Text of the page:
Shahzad’s reaction to being replaced in the squad by Ikram Ali Khil, however, points to an alarming degree of turmoil in the Afghan camp. In a video statement sent to Afghan press, Shahzad insisted he was fit, and had only found out that he had been dropped by reading the ICC press release after a training session on Thursday. On landing in Kabul, he again lambasted the ACB, telling reporters that after being ruled out of a second World Cup (he was dropped ahead of the 2015 edition in similar circumstances) he was considering retiring from international cricket.
The ACB subsequently issued a statement to the effect that a medical report had been submitted to the ICC confirming that Shahzad was indeed injured, carrying a strained anterior cruciate ligament in his left knee sustained in the Pakistan match. Indeed it is difficult to imagine the ICC event technical committee would have permitted Shahzad’s replacement without such supporting evidence, yet, at the very least it, speaks to a further breakdown in communication in the Afghan camp.
Such problems are hardly new, the unseemly ouster of Asghar Afghan as captain just weeks ahead of the tournament apparently coming as a surprise to senior players, including his T20I replacement Rashid, who found out about the decision second-hand and spoke out against it on Twitter. Head coach Phil Simmons was apparently unaware of Shahzad’s axing, as he had been of Afghan’s replacement. He himself took to Twitter after the New Zealand defeat to deny the assertion reportedly made by ACB Chair Azizullah Fazli that Simmons, who is due to step down after the World Cup, had requested a contract extension.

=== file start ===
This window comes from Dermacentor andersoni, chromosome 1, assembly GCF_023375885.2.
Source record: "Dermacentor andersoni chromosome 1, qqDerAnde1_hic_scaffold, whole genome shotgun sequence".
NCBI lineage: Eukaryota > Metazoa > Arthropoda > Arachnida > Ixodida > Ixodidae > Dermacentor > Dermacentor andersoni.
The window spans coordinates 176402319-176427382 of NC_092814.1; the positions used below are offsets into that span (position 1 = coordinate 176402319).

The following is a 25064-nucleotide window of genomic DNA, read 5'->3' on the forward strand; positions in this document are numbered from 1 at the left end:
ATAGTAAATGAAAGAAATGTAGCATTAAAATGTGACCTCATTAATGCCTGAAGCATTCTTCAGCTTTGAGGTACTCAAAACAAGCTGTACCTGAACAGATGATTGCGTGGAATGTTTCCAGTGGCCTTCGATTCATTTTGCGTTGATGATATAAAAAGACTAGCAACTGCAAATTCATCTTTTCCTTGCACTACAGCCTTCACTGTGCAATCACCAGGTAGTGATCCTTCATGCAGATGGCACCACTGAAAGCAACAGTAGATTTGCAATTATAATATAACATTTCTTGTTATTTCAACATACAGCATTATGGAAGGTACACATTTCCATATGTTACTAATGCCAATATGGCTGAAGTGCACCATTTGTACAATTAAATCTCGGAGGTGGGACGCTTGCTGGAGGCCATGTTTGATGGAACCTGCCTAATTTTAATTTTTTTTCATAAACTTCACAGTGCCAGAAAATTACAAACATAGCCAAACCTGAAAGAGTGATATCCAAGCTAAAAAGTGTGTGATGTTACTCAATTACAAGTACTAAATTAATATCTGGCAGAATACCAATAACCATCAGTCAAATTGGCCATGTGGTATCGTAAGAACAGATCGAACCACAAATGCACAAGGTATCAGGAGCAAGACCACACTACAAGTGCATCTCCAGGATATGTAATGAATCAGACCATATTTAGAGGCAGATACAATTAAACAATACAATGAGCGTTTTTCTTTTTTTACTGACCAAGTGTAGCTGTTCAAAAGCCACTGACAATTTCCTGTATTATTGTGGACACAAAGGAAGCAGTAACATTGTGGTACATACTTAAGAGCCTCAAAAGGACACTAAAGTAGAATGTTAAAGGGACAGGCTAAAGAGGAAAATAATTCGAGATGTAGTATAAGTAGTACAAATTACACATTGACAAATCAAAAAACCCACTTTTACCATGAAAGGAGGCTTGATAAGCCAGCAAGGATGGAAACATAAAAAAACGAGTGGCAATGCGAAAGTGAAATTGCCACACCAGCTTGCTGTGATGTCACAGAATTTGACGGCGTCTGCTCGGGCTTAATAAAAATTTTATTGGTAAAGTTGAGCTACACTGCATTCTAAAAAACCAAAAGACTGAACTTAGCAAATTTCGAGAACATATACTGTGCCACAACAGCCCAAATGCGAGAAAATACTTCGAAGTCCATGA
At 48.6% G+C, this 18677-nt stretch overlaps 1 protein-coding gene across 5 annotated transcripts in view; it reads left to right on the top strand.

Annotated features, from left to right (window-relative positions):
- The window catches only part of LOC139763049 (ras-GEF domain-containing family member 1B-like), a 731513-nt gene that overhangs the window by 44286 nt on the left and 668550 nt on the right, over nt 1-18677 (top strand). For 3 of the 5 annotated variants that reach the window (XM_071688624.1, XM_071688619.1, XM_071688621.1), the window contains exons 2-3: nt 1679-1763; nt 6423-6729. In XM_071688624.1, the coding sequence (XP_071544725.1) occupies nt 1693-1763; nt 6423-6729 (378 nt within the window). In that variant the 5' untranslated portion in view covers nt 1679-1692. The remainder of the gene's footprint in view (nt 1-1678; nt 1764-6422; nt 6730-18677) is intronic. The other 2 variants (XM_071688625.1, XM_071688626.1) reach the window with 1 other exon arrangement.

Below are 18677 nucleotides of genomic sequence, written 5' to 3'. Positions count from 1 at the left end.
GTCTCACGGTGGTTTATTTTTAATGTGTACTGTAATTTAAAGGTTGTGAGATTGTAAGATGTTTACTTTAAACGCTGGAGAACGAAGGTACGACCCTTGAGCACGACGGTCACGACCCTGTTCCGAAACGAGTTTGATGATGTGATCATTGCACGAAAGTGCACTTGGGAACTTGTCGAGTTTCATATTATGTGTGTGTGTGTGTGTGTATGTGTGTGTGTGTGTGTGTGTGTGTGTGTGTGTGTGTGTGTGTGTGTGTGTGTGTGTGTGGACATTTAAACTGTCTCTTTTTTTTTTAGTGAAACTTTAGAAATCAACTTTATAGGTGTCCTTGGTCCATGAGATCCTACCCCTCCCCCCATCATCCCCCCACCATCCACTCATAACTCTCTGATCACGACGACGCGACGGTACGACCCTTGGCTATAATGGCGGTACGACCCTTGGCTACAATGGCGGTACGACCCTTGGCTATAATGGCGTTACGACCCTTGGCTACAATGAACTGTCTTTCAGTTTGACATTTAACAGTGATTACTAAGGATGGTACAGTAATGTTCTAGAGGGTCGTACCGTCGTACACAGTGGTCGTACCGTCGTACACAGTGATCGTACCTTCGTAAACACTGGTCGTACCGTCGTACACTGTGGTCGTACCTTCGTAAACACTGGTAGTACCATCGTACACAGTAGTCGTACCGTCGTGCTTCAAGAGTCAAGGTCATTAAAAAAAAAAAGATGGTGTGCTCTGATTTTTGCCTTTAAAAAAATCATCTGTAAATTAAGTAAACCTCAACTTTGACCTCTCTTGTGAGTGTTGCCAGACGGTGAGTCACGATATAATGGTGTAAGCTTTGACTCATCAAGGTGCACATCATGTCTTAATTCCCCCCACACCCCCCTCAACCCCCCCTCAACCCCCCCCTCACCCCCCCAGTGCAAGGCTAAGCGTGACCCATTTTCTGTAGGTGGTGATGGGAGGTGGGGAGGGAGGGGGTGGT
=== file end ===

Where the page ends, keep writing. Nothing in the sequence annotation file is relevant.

The politics of the Afghan board and dressing room can be difficult to follow even for insiders, but a flurry of personnel changes and public bickering suggest their on-field losing streak is hardly their only problem. Whilst Shahzad’s public denunciation has attracted the most headlines, in Afghanistan, a spate of new board members were announced, most notably former ACB Chair and current ambassador to Pakistan Atif Mashal, as well as Senator Gulalai Noor, presidential advisor Zia ul Haq Amarkhi, and housing minister Jawad Paikar. At the same time a “special management committee” has been appointed to oversee the Afghanistan Premier League, though details of its exact makeup are scarce.
Of more direct relevance, however, the Afghans have also swapped out their chief selector mid-tournament. Chief selector Dawlat Ahmazai, whose disagreements with Asghar Afghan reportedly contributed to the latter being stripped of the captaincy, has now himself been demoted to junior team selector and replaced by a new panel including former head coach Andy Moles and Mujahed Zadran. The announcement pointedly referred to Zadran as “national coach” hinting that Simmons has perhaps already been sidelined.
At the very least, all this amounts to a distraction that the beleaguered Afghanistan side could well do without. Heading into their fourth match of the tournament against the equally winless South Africa, arguably Afghanistan’s nearest rivals for “shambles of the tournament,” Saturday likely constitutes the last chance to stage a turnaround for Naib’s side.